Truth, Sir, is a cow, which will yield such people no more milk, and so they are gone to milk the bull.

And it is a wonder what will be the fashion after the plague is done as to periwigs, for nobody will dare to buy any haire for fear of the infection - that it had been cut off the heads of people dead of the plague.

Sometimes the conditioned soul is attracted by illusion personified (his wife or girl friend) and becomes eager to be embraced by a woman. Thus he loses his intelligence as well as knowledge of life’s goal. At that time, no longer attempting spiritual cultivation, he becomes overly attached to his wife or girlfriend…

In order to be exercised, the intelligence requires to be free to express itself without control by any authority. There must therefore be a domain of pure intellectual research, separate but accessible to all, where no authority intervenes.

It is not religion but revolution which is the opium of the people.

Whenever a human being, through the commission of a crime, has become exiled from good, he needs to be reintegrated with it through suffering. The suffering should be inflicted with the aim of bringing the soul to recognize freely some day that its infliction was just.

In fact, the sickness I was suffering from was that I had been driven out of the paradise of childhood and had not found my place in the world of adults. I had set myself up in the absolute in order to gaze down upon this world which was rejecting me; now, if I wanted to act, to write a book, to express myself, I would have to go back down there: but my contempt had annihilated it, and I could see nothing but emptiness. The fact is that I had not yet put my hand to the plow. Love, action, literary work: all I did was to roll these ideas round in my head; I was fighting in an abstract fashion against abstract possibilities, and I had come to the conclusion that reality was of the most pitiful insignificance. I was hoping to hold fast to something, and misled by the violence of this indefinite desire, I was confusing it with the desire for the infinite.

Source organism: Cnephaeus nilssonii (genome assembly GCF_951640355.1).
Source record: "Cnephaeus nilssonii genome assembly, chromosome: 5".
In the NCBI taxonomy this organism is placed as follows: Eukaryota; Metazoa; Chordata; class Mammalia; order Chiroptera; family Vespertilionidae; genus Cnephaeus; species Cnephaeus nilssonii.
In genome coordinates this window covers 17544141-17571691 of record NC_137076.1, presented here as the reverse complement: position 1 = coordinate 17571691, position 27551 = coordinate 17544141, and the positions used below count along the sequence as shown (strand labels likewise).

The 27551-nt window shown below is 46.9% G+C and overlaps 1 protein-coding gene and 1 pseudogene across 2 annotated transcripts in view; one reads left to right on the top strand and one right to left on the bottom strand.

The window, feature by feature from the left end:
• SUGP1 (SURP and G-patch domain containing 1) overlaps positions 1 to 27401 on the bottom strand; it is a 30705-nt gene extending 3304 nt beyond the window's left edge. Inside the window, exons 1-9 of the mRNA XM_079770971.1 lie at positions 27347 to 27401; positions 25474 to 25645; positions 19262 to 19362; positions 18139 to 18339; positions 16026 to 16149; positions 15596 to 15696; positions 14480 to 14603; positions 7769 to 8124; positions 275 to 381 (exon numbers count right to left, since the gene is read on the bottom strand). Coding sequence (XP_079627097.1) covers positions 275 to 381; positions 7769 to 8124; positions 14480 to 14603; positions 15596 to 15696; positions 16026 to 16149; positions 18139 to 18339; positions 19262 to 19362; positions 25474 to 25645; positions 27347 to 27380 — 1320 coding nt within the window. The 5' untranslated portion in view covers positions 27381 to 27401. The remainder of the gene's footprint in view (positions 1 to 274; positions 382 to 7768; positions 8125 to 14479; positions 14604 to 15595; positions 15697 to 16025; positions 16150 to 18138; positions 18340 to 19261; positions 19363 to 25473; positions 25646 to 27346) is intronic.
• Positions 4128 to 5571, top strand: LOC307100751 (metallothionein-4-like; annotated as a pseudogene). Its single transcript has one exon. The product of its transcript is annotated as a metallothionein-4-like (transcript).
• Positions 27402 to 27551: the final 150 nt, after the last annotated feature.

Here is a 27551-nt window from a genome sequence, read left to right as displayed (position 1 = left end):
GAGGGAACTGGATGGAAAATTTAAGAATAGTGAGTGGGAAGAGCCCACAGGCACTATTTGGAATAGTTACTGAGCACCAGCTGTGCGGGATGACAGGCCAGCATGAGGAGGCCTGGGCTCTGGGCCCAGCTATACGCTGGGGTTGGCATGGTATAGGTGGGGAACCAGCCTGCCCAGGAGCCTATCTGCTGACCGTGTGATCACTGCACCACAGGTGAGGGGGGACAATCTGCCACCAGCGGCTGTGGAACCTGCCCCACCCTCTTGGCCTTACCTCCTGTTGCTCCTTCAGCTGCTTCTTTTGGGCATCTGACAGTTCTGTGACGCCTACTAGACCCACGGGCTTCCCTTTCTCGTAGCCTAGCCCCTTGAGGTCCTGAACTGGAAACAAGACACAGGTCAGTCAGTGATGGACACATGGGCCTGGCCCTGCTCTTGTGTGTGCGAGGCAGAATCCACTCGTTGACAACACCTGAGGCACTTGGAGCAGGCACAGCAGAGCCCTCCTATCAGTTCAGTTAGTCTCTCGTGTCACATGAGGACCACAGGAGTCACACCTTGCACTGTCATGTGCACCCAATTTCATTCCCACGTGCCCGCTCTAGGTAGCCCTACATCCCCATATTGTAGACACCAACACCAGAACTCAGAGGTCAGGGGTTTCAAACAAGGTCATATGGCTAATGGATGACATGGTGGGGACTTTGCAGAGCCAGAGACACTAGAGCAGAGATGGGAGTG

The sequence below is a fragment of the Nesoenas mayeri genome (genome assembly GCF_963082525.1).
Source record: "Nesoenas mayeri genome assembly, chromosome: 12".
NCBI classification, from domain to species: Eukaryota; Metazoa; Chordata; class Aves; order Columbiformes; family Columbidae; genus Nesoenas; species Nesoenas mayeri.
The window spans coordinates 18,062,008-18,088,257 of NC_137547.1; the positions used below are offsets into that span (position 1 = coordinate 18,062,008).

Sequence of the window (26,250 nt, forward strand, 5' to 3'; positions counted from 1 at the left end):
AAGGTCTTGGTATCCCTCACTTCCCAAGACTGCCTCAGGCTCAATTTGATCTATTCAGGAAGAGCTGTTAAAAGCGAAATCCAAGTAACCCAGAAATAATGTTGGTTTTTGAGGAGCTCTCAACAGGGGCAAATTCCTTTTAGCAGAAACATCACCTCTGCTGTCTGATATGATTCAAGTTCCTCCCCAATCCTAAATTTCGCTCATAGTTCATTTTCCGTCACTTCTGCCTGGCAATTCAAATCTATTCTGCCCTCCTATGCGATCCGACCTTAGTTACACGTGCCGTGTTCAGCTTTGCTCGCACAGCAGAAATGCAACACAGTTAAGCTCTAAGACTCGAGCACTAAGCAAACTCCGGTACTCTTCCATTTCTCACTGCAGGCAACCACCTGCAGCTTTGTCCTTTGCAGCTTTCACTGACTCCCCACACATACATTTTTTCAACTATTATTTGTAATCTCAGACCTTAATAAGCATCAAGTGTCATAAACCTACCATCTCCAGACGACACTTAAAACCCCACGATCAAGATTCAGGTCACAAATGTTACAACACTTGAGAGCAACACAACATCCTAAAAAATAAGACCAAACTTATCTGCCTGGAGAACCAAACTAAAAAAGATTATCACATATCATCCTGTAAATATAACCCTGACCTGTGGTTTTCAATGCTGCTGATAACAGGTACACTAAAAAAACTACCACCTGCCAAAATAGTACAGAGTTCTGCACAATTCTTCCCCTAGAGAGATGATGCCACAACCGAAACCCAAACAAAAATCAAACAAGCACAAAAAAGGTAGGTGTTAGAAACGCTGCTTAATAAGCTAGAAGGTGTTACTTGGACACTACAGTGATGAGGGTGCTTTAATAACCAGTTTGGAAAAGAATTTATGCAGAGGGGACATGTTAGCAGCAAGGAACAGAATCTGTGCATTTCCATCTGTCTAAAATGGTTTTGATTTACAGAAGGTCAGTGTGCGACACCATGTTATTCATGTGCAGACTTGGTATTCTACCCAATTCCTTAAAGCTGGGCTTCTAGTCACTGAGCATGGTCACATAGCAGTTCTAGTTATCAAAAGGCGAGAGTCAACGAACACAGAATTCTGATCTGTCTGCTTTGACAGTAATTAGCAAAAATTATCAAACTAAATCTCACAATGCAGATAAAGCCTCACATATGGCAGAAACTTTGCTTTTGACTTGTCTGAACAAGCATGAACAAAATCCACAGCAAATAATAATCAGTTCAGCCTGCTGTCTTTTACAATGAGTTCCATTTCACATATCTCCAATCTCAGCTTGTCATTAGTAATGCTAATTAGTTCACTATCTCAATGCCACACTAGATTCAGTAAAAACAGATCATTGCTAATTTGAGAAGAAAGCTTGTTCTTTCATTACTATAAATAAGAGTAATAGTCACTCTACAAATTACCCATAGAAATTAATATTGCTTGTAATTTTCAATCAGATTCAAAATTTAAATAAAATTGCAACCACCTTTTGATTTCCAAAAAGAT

It has been demonstrated that a species of penicillium produces in culture a very powerful antibacterial substance which affects different bacteria in different degrees. Generally speaking it may be said that the least sensitive bacteria are the Gram-negative bacilli, and the most susceptible are the pyogenic cocci ... In addition to its possible use in the treatment of bacterial infections penicillin is certainly useful... for its power of inhibiting unwanted microbes in bacterial cultures so that penicillin insensitive bacteria can readily be isolated.

If I could have those sixty seconds within Bradypus... would I not receive a plea for humans to pause, reassess - and above all, slow down?

Independent derivation meshed beautifully with the triumph, from the 1930's on, of a strict version of Darwinism based on the near ubiquity of adaptive design built by natural selection... Arthropods and vertebrates do share several features of functional design. But those similarities only reflect the power of natural selection to craft optimal structures independently in a world of limited biomechanical solutions to common functional problems - an evolutionary phenomenon called convergence.